Clinical and microbiological effectiveness of photodynamic therapy on primary endodontic infections: a 6-month randomized clinical trial
- 301 Downloads
This short-term randomized controlled trial evaluated the effectiveness of photodynamic therapy (PDT) on clinical success (periapical healing) and on the microbiota of primary endodontic infections.
Thirty-two patients presenting mandibular molars with apical periodontitis (one tooth/patient) were selected and randomly allocated into two therapeutic groups: control (chemo-mechanical debridement [CMD]; n = 16) and PDT (CMD + PDT; n = 16). All teeth in both groups had intracanal medication with calcium hydroxide for 7 days before final obturation. Follow-up radiographs were made at 3 and 6 months. Periapical healing was evaluated by the periapical index (PAI). Samples were obtained at baseline, after CMD with or without PDT, and just before root filling to determine the frequency and levels of 37 taxa by checkerboard.
Significant decreases in PAI scores were observed in both groups over time, although at 6 months, the PDT group presented a significantly better healing score than the control (p < 0.05). At baseline, the most prevalent species in all samples were Candida albicans (46.9%), Dialister pneumosintes (31.2%), Prevotella nigrescens (28.2%), Prevotella tannerae (28.1%), and Peptostreptococcus anaerobius (25%). Most species reduced over time in both groups, and no significant differences in frequency and levels of the tested species were observed between groups in any time point evaluated. C. albicans and D. pneumosintes were still detected in high frequency in both groups at 3 months post-therapy.
Conventional endodontic therapy with or without PDT is effective in reducing microbial load, resulting in periapical healing. Nevertheless, adjunctive PDT provides better periapical healing at 6-month follow-up.
Teeth with apical periodontitis treated with PDT adjunct to conventional treatment would demonstrate superior healing and reduction of microorganisms.
KeywordsApical periodontitis Checkerboard DNA-DNA hybridization Randomized clinical trial Success and failure rate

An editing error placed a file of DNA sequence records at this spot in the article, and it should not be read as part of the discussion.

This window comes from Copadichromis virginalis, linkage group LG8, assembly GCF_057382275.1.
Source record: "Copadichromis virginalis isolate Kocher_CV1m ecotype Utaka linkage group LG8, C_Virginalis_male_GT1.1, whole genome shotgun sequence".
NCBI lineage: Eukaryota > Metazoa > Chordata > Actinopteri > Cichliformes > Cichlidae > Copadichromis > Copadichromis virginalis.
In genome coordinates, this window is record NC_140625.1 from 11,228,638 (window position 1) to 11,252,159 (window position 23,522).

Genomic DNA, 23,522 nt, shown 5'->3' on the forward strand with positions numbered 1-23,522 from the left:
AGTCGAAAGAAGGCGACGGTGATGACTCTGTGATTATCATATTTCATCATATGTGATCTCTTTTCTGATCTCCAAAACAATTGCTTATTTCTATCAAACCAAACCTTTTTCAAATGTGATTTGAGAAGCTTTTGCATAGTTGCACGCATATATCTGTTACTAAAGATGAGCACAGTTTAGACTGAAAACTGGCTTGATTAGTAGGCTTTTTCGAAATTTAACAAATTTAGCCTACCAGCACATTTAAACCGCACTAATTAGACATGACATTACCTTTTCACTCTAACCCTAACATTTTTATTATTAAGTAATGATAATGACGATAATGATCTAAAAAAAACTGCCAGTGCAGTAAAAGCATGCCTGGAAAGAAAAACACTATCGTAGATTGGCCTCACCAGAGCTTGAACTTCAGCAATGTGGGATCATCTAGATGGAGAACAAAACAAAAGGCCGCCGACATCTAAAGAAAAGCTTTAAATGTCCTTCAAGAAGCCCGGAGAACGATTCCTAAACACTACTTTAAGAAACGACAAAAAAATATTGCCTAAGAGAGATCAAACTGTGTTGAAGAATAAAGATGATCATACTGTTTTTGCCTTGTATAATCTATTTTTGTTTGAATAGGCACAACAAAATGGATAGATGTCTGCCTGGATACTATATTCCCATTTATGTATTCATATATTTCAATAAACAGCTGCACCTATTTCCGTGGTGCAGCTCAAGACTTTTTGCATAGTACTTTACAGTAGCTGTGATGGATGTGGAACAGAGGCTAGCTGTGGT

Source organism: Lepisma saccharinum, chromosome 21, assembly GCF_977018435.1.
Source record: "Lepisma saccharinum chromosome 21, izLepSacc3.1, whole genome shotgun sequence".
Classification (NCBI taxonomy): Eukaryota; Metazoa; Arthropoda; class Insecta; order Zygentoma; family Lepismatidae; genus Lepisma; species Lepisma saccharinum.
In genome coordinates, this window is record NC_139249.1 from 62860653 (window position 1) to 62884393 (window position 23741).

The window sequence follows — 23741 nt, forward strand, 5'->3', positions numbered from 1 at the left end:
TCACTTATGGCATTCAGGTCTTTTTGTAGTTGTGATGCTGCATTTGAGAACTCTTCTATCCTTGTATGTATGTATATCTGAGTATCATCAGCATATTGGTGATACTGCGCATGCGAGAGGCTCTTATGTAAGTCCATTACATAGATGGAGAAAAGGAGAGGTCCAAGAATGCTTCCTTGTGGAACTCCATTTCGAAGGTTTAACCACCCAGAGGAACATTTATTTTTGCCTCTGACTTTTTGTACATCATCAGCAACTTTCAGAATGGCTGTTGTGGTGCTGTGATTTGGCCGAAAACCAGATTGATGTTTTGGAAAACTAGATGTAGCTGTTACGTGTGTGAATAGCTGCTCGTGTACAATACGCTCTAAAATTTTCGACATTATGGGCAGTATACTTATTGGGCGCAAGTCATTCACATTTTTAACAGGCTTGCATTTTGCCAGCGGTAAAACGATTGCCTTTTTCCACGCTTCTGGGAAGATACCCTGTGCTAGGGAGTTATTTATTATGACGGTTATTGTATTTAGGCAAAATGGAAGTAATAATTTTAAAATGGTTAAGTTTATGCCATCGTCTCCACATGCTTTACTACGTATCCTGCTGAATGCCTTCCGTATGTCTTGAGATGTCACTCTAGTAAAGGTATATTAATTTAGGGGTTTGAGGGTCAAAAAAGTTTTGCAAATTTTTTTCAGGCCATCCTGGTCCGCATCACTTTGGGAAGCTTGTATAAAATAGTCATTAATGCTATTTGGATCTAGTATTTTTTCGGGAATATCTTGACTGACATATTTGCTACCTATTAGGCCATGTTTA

This study was supported in part by National Council for Scientific and Technological Development (CNPq), Coordination of Improvement of Higher Education Personnel (CAPES), and Foundation for Research Financial Support in the State of Rio de Janeiro (FAPERJ), Brazil.
Compliance with ethical standards
Conflict of interest
The authors declare that they have no conflict of interest.
All procedures performed involving human participants were in accordance and approved with the ethical standards by the Human Research Ethics Committee of the University Hospital, Federal University of Rio de Janeiro (UFRJ), protocol #707.472, and conducted in accordance with the CONSORT 2010 Statement.
For this type of study, informed consent was obtained from all individual participants included in the study.
- 3.Molander A, Warfvinge J, Reit C, Kvist T (2007) Clinical and radiographic evaluation of one- and two-visit endodontic treatment of asymptomatic necrotic teeth with apical periodontitis: a randomized clinical trial. J Endod 33:1145–1148. https://doi.org/10.1016/j.joen.2007.07.005 CrossRefPubMedGoogle Scholar
- 6.Miranda RG, Santos EB, Souto RM, Gusman H, Colombo APV (2013) Ex vivo antimicrobial efficacy of the EndoVac® system plus photodynamic therapy associated with calcium hydroxide against intracanal Enterococcus faecalis. Int Endod J 46:499–505. https://doi.org/10.1111/iej.12016 CrossRefPubMedGoogle Scholar
- 10.Brito LCN, Teles FR, Teles RP, França EC, Ribeiro-Sobrinho AP, Haffajee AD, Socransky SS (2007) Use of multiple-displacement amplification and checkerboard DNA-DNA hybridization to examine the microbiota of endodontic infections. J Clin Microbiol 45:3039–3049. https://doi.org/10.1128/JCM.02618-06 CrossRefPubMedPubMedCentralGoogle Scholar
- 11.Tzanetakis GN, Azcarate-Peril MA, Zachaki S, Panopoulos P, Kontakiotis EG, Madianos PN, Divaris K (2015) Comparison of bacterial community composition of primary and persistent endodontic infections using pyrosequencing. J Endod 41:1226–1233. https://doi.org/10.1016/j.joen.2015.03.010 CrossRefPubMedPubMedCentralGoogle Scholar
- 22.Heller D, Varela DM, Silva-Senem MX, Torres MCB, Feres-Filho EJ, Colombo APV (2011) Impact of systemic antimicrobials combined with antiinfective mechanical debridement on the microbiota of generalized aggressive periodontitis: a 6-month RCT. J Clin Periodontol 38:355–364. https://doi.org/10.1111/j.1600-051X.2011.01707.x CrossRefPubMedGoogle Scholar
- 28.Oliveira BP, Aguiar CM, Câmara AC, Albuquerque MM, Correia ACRB, Soares MFLR (2015) The efficacy of photodynamic therapy and sodium hypochlorite in root canal disinfection by a single-file instrumentation technique. Photodiagn Photodyn Ther 12:436–443. https://doi.org/10.1016/j.pdpdt.2015.05.004 CrossRefGoogle Scholar
- 32.Fonseca MB, Junior POT, Pallota RC, Filho HF, Denardin OVP, Rapoport A, Dedivitis RA, Veronezi JF, Genovese WJ, Ricardo AL (2008) Photodynamic therapy for root canals infected with Enterococcus faecalis. Photomed Laser Surg 26:209–213. https://doi.org/10.1089/pho.2007.2124 CrossRefPubMedGoogle Scholar
- 33.Garcez AS, Nunez SC, Lage-Marques JL, Cardoso Jorge AO, Ribeiro MS (2006) Efficiency of NaOCl and laser-assisted photosensitization on the reduction of Enterococcus faecalis in vitro. Oral Surg Oral Med Oral Pathol Oral Radiol Endod 102:93–98. https://doi.org/10.1016/j.tripleo.2006.02.015 CrossRefGoogle Scholar